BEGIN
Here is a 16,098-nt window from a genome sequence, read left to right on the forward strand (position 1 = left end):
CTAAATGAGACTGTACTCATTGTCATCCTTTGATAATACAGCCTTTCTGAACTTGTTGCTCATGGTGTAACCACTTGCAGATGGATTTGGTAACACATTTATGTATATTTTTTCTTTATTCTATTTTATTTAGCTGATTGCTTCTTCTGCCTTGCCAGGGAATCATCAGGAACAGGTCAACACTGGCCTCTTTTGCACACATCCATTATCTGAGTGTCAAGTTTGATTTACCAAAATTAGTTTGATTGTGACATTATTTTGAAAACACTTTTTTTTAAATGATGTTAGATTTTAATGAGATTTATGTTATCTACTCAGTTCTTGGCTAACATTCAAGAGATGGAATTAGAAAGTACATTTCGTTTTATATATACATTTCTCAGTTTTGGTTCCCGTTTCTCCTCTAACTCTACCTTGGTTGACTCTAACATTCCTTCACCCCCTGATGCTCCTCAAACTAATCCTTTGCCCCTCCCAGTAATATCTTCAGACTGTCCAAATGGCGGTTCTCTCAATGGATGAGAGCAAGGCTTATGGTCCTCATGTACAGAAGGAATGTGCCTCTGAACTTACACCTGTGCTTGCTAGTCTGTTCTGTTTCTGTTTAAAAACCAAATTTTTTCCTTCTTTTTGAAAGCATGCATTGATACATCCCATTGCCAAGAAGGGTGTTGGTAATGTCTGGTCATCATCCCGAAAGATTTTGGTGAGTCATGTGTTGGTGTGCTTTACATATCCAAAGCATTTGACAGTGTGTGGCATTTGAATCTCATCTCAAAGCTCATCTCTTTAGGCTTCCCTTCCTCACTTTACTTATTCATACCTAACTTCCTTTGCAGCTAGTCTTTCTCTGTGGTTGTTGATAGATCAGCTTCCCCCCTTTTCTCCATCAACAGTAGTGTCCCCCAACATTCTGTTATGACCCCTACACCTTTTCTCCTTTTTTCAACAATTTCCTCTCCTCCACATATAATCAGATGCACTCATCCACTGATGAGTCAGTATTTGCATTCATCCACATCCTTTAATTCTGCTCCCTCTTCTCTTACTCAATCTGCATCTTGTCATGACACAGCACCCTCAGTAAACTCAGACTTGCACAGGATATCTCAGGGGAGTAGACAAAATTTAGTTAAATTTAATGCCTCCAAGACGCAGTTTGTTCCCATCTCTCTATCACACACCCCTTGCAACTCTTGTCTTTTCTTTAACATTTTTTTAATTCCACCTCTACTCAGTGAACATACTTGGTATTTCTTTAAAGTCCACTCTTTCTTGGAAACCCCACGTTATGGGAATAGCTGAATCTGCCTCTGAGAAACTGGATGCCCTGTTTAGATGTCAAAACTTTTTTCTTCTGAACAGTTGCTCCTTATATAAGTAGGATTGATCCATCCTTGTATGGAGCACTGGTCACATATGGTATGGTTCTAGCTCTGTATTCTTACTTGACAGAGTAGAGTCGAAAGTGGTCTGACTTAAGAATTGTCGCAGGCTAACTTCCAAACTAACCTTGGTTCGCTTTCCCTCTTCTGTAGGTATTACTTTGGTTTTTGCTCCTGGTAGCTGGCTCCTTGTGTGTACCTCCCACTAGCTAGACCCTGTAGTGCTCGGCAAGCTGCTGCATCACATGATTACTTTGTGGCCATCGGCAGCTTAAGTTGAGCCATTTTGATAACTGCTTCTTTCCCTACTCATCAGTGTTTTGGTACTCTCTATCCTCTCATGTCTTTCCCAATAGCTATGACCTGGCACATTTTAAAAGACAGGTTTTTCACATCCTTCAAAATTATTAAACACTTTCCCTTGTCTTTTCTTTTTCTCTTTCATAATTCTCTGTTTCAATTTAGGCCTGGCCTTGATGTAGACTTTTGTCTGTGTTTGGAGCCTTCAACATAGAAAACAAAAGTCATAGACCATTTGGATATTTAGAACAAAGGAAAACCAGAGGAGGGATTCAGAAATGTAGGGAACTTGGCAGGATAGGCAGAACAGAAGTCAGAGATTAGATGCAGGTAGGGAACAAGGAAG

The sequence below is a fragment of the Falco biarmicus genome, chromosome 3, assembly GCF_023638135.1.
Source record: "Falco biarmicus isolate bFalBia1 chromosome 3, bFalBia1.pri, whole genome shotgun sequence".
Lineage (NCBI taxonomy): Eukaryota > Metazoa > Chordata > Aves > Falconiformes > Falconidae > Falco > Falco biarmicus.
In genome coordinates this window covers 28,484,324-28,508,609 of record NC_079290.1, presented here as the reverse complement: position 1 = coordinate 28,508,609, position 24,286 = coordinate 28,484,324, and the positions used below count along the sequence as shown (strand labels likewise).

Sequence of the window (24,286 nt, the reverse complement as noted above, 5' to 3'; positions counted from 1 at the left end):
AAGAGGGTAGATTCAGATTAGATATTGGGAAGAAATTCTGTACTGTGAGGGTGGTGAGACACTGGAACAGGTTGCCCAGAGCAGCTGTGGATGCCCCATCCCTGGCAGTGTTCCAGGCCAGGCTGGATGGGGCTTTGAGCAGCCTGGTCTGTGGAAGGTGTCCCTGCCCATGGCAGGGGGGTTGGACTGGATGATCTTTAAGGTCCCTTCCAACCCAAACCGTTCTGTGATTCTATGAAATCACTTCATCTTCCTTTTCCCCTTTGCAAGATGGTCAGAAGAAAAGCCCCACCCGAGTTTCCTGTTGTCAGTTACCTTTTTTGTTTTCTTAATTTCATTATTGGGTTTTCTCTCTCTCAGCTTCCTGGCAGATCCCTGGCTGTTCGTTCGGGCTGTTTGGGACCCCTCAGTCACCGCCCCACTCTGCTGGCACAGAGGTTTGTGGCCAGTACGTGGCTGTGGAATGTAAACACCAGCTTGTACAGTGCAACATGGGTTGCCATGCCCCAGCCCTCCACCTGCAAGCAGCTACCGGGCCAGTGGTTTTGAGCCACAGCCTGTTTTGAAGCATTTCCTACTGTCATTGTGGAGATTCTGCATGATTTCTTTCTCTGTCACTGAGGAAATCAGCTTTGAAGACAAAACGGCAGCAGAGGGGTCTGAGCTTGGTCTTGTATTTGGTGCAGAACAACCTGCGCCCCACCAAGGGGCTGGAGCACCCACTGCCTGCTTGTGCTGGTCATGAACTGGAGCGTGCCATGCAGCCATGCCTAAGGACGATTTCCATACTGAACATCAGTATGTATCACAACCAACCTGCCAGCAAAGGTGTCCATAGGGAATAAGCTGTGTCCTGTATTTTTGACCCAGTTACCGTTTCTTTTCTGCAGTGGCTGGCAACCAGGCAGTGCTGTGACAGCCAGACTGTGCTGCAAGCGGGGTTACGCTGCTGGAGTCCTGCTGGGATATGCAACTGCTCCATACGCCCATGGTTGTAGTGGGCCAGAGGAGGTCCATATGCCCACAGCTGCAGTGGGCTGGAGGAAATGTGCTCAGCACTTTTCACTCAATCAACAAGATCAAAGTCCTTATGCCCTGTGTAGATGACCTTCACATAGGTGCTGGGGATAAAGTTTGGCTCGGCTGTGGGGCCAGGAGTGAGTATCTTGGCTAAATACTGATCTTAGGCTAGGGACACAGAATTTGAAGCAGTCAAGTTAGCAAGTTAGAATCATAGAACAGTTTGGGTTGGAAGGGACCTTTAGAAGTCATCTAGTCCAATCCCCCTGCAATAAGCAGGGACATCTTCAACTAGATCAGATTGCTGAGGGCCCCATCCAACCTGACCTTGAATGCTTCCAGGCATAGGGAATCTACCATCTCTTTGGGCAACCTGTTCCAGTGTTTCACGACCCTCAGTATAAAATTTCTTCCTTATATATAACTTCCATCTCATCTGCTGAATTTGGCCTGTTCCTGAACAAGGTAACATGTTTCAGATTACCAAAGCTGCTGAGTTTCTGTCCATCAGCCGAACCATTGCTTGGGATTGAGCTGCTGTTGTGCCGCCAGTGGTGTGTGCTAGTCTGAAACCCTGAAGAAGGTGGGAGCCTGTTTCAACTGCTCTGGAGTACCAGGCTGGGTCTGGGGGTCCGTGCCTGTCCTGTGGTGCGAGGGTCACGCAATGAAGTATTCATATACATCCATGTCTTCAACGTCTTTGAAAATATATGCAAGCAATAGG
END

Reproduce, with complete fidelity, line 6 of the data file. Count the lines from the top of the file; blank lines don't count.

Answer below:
In genome coordinates this window covers 28,484,324-28,508,609 of record NC_079290.1, presented here as the reverse complement: position 1 = coordinate 28,508,609, position 24,286 = coordinate 28,484,324, and the positions used below count along the sequence as shown (strand labels likewise).